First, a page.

What 9/11 has wrought for U.S. Mideast policy
The horrible truth of what 9/11 has wrought is that America was induced to make a series of errors in the Middle East that plague us today
On Sept. 11, 2001, the Washington foreign-policy community, myself included, was emotionally terrorized in a way we had never been before. This alone explains the dramatic foreign-policy overreaction that tragically occurred in the Middle East soon after, and plagues us to this day.
Al-Qaeda understood the power of human emotion in a manner we American intellectuals did not. By terrorizing us, it set in motion the overreaction of then-President George W Bush and his neoconservative cabal, and the consequent under-reaction of his successor Barack Obama that has followed.
My life - like everyone else’s in New York and Washington - changed on 9/11. In that tragic, powerless, fearful interlude lay the seeds for the calamity that would follow. Much as I loathe what the Bush administration did next, on one level it was a very human response to the terror that had been visited upon us.
America was uniquely powerful and uniquely vulnerable. We had been horrendously attacked, and had to strike back quickly so such a thing would never happen again. From that nugget of understandable emotion sprang the neoconservative program to democratize the Middle East, by gunpoint if necessary.
Misreading the world
The next Bush-administration mistake can also be seen as a reasonable assessment at the time. With the triumphant end of the Cold War, it seemed as if America was basking in the sun of a new uni-polar era, where U.S. predominance would continue far into the future. Now, after the debacles in Iraq and Afghanistan, the economic crisis and the rise of China, it is hard to remember how dominant America seemed for that fleeting moment.
The horrible truth of what 9/11 has wrought is that America was induced to make a series of calamitous (if understandable) errors in the Middle East that plague us to this dayDr. John C. Hulsman
Historically, uni-polar moments are far from the norm, and this case proved no exception. Short of colonizing Iraq for 100 years (which is what the Romans would have done in their heyday), Baghdad was not about to forget its intrinsic history, culture, sociology, economic structure and ethno-religious basis to fall in line with deeply flawed neoconservative yearnings for a region that would elect Iraqi versions of George Washington.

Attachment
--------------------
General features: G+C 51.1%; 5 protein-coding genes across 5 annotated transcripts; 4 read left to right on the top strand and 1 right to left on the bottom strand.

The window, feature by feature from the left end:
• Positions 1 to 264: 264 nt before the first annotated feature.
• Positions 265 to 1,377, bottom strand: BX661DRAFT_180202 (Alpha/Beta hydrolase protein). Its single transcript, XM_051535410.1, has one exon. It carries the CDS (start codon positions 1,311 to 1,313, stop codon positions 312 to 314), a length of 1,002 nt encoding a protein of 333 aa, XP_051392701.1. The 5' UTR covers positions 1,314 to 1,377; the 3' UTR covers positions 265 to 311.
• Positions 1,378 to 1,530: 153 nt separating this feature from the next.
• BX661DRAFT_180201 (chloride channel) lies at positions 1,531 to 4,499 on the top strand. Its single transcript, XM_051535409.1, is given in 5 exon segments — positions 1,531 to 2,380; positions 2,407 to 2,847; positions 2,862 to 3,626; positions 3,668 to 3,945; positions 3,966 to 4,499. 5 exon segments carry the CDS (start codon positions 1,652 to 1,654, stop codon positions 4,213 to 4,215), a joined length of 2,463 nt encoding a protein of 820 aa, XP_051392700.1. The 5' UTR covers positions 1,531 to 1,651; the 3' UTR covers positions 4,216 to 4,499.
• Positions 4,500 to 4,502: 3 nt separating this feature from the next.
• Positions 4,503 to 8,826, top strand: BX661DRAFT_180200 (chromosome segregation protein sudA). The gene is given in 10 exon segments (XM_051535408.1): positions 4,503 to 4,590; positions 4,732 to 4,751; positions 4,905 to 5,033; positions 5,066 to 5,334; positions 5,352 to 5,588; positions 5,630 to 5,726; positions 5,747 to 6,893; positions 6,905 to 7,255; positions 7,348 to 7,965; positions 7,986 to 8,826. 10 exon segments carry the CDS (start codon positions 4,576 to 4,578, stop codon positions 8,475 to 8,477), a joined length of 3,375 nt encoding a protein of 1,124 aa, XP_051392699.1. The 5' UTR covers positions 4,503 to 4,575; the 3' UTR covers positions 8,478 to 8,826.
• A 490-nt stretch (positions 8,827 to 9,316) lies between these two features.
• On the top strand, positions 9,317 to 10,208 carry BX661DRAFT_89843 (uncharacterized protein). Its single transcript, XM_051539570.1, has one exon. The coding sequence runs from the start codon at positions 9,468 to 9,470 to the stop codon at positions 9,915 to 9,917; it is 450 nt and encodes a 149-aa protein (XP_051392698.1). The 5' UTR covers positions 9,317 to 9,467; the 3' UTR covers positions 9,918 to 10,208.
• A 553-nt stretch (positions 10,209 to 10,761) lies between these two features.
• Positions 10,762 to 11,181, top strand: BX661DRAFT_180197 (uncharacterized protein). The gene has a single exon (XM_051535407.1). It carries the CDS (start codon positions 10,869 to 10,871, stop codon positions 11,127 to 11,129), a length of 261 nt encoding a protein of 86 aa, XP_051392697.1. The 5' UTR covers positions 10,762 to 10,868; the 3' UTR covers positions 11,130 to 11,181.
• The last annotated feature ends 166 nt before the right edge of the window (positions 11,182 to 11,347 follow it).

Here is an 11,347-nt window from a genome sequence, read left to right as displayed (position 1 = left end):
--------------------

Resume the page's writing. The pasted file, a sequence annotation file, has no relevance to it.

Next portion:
Intellectually worse, the neocons were trying to remake a country of which they knew next to nothing, which is where I entirely fault them. The Republican party is founded on a healthy (and correct) distrust of social engineering in the United States, believing that the market and individuals tend to do a better job of knowing their own interests than far-away bureaucrats in Washington.
As I kept hammering home to the Bush people, if we do not think we can reengineer America, of which we know a lot, how do we think we can remake Iraq, of which we know relatively little? As a result I was fired from my job, but that does not mean I was wrong.
What Bush hath wrought
The invasion of Iraq, and its consequent collapse as a functioning state, was the direct result of 9/11. Through its colossal strategic miscalculation - brought on by the understandable human urge to pacify the region that had wreaked such havoc on America - the United States has unwittingly left its geopolitical foe Iran immeasurably strengthened in the vital Gulf. The dismemberment of Iraq has facilitated the rise of the Islamic State of Iraq and Syria (ISIS), and all the horror that has followed from that.
The Bush administration did not follow such a baleful course because it was evil. It did not - as I wearily hear constantly - even do so primarily to get Iraq’s oil. The more horrifying if simple truth is that these were powerful, confident men and women, who as U.S. citizens had never experienced a true moment of terror and struck out after a devastating and unexpected blow.
The horrible truth of what 9/11 has wrought is that, under the terrible pressure inflicted upon us by the murderers of Al-Qaeda, America was induced to make a series of calamitous (if understandable) errors in the Middle East that plague us to this day.
Dr. John C. Hulsman is the President and Co-Founder of John C. Hulsman Enterprises, a successful global political risk consulting firm. An eminent foreign policy expert, John is the senior columnist for City AM, the newspaper of the city of London. Hulsman is a Life Member of the Council on Foreign Relations. The author of all or part of 11 books, Hulsman has also given 1490 interviews, written over 410 articles, prepared over 1270 briefings, and delivered more than 460 speeches on foreign policy around the world.
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